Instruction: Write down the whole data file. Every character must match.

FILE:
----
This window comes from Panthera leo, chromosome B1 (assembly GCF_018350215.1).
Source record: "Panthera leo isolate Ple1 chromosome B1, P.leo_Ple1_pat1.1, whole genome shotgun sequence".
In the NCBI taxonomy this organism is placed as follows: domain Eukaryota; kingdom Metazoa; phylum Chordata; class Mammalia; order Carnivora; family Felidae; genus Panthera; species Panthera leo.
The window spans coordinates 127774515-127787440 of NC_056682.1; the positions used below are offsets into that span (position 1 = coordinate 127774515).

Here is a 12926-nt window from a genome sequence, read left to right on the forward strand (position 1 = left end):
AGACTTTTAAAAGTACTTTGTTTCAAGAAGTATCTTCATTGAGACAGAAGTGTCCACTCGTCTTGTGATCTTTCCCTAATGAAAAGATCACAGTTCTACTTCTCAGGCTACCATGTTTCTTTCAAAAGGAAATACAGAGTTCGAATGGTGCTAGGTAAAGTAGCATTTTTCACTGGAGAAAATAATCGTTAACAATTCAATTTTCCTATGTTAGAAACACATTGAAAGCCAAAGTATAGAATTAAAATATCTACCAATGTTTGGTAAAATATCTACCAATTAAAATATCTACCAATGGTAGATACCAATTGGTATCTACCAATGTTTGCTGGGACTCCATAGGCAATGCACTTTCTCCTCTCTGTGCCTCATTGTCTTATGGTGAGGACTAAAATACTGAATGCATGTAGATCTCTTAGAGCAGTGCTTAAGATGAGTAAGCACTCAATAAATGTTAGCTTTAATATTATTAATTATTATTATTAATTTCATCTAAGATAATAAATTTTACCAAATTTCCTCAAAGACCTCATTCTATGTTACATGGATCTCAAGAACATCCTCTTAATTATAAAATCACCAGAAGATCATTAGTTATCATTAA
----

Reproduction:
This window comes from Panthera leo, chromosome B1 (assembly GCF_018350215.1).
Source record: "Panthera leo isolate Ple1 chromosome B1, P.leo_Ple1_pat1.1, whole genome shotgun sequence".
In the NCBI taxonomy this organism is placed as follows: domain Eukaryota; kingdom Metazoa; phylum Chordata; class Mammalia; order Carnivora; family Felidae; genus Panthera; species Panthera leo.
The window spans coordinates 127774515-127787440 of NC_056682.1; the positions used below are offsets into that span (position 1 = coordinate 127774515).

Here is a 12926-nt window from a genome sequence, read left to right on the forward strand (position 1 = left end):
AGACTTTTAAAAGTACTTTGTTTCAAGAAGTATCTTCATTGAGACAGAAGTGTCCACTCGTCTTGTGATCTTTCCCTAATGAAAAGATCACAGTTCTACTTCTCAGGCTACCATGTTTCTTTCAAAAGGAAATACAGAGTTCGAATGGTGCTAGGTAAAGTAGCATTTTTCACTGGAGAAAATAATCGTTAACAATTCAATTTTCCTATGTTAGAAACACATTGAAAGCCAAAGTATAGAATTAAAATATCTACCAATGTTTGGTAAAATATCTACCAATTAAAATATCTACCAATGGTAGATACCAATTGGTATCTACCAATGTTTGCTGGGACTCCATAGGCAATGCACTTTCTCCTCTCTGTGCCTCATTGTCTTATGGTGAGGACTAAAATACTGAATGCATGTAGATCTCTTAGAGCAGTGCTTAAGATGAGTAAGCACTCAATAAATGTTAGCTTTAATATTATTAATTATTATTATTAATTTCATCTAAGATAATAAATTTTACCAAATTTCCTCAAAGACCTCATTCTATGTTACATGGATCTCAAGAACATCCTCTTAATTATAAAATCACCAGAAGATCATTAGTTATCATTAA